How Do Biological Systems Deal with Hackers, Phishers, Spoofers, Spammers, and Scammers?

Posted: 16 May 2009

Date Written: May 20, 2009

Abstract

Social function and organization are predicated on effective coordination and cooperation; these in turn require honest communication among the participants in a social group. But in order to facilitate any sort of social structure and interaction, there has to be some way to deal with the threat of deception. We see this not only at the level of complex animal societies such as baboon troops or cooperatively nesting birds or social insects, but also in the complex social organization within the body of any single multicellular organism. The problem of avoiding deception to allow social organization can be broken down into at least two categories: 1) the legitimate members of the social institution have some overlap in interests, but they also have individual incentives for deception, and 2) non-members of the social organization attempt to parasitize and exploit the system but subversion and other forms of trickery. We see the former category in the evolution of mate-choice signals; we see the latter in the evolution of immune strategies to deal with pathogens.

At a previous Squaw Valley conference I talked about the biological mechanisms for manufacturing trust among the legitimate participants in a social institution, and described the basic results from signaling theory, the well-established game theoretic framework for addressing such questions. This year, I will look at the second part of the problem: how biological systems deter exploitation and subversion by rogue outsiders. Using the vertebrate adaptive immune system as a case study, I will discuss a number of the principles involved in making a system not only robust against accidental noise or component failure, but also strategically robust against deliberate and devious efforts at subversion. In striking contrast to signaling theory, here we have no general game theoretic framework for addressing these problems. I'll discuss some of the challenges that have hindered progress in developing a theory of this sort, and offer a few modest suggestions about how we might use attempt to move in this direction.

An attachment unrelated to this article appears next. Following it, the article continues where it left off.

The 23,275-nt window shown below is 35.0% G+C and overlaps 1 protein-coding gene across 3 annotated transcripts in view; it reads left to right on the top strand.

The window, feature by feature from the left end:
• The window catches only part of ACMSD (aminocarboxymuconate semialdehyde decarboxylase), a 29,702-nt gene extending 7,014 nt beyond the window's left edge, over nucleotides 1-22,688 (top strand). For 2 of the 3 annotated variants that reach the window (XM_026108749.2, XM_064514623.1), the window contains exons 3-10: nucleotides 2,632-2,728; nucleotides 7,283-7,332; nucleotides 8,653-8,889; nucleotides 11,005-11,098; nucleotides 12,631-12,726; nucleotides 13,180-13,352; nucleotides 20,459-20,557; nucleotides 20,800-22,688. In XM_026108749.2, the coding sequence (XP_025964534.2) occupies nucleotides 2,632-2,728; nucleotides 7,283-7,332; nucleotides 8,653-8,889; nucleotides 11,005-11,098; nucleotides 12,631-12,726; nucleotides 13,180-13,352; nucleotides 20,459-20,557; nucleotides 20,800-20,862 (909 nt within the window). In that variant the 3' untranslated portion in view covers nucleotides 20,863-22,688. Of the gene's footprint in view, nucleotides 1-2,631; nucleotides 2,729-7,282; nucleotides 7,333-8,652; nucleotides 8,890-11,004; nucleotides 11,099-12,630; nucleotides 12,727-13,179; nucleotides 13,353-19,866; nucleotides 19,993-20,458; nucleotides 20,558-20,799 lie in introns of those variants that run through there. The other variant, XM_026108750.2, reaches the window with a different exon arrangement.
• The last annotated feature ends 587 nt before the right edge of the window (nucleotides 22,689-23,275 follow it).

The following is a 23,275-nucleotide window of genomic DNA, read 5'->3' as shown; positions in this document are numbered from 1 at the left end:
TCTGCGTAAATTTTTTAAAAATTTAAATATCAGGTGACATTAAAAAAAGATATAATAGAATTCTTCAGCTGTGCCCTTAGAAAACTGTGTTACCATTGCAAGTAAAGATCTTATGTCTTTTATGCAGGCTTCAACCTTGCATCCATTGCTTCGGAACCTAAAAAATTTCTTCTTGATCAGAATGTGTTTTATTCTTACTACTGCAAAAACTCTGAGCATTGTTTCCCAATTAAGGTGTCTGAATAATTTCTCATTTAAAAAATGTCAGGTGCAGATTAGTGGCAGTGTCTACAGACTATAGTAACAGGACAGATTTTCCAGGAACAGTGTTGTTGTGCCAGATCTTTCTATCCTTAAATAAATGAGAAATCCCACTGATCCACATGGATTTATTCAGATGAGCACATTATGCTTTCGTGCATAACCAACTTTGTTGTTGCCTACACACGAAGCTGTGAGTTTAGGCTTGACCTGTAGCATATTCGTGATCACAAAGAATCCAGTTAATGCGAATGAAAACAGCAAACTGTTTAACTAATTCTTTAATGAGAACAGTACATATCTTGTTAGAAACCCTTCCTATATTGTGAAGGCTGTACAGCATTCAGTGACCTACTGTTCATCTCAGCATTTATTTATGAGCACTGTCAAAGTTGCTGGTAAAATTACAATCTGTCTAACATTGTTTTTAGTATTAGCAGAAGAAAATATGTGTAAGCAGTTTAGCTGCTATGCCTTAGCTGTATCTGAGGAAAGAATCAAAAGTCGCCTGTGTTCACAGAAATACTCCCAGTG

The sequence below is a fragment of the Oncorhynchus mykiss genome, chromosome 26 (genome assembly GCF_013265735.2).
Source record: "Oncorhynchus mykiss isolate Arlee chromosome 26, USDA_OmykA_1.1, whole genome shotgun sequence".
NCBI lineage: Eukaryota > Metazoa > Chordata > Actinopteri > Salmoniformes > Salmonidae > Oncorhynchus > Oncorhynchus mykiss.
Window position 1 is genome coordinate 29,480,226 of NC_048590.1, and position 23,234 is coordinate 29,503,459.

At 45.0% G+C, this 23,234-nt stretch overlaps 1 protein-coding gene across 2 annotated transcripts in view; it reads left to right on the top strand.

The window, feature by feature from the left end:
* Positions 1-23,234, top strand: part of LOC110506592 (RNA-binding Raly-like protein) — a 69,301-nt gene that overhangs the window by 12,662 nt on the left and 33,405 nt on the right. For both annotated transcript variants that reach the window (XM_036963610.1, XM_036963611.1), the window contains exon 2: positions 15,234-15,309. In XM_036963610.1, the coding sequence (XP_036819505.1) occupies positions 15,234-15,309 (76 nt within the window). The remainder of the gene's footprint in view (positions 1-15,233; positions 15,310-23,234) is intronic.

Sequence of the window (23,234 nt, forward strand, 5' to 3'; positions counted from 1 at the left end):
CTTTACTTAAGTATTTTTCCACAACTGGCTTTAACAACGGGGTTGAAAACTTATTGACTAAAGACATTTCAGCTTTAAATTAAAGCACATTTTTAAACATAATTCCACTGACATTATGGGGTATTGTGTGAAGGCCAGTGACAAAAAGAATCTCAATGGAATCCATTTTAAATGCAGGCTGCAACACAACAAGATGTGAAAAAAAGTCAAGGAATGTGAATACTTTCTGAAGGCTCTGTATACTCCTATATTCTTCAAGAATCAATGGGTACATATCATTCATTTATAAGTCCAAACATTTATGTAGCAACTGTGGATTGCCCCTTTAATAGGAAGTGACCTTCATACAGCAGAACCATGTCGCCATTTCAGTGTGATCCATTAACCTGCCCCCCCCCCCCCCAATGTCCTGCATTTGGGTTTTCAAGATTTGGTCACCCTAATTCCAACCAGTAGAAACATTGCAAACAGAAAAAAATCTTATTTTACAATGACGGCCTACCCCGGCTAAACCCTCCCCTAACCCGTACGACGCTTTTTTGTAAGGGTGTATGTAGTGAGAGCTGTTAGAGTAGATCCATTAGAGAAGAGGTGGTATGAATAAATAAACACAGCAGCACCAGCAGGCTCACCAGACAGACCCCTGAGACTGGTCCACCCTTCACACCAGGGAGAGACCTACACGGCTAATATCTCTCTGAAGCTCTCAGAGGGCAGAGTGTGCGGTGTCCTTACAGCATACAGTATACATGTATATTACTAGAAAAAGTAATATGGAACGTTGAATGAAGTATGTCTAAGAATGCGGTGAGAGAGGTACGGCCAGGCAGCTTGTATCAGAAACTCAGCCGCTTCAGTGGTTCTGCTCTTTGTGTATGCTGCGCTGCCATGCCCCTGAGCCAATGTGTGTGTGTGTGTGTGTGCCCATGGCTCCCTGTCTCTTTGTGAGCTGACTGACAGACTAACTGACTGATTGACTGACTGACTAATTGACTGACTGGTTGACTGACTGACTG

Suggested Citation

Bergstrom, Carl T., How Do Biological Systems Deal with Hackers, Phishers, Spoofers, Spammers, and Scammers? (May 20, 2009). Gruter Institute Squaw Valley Conference 2009: Law, Behavior & the Brain, Available at SSRN: https://ssrn.com/abstract=1405283

Carl T. Bergstrom (Contact Author)

University of Washington ( email )

Seattle, WA 98195
United States

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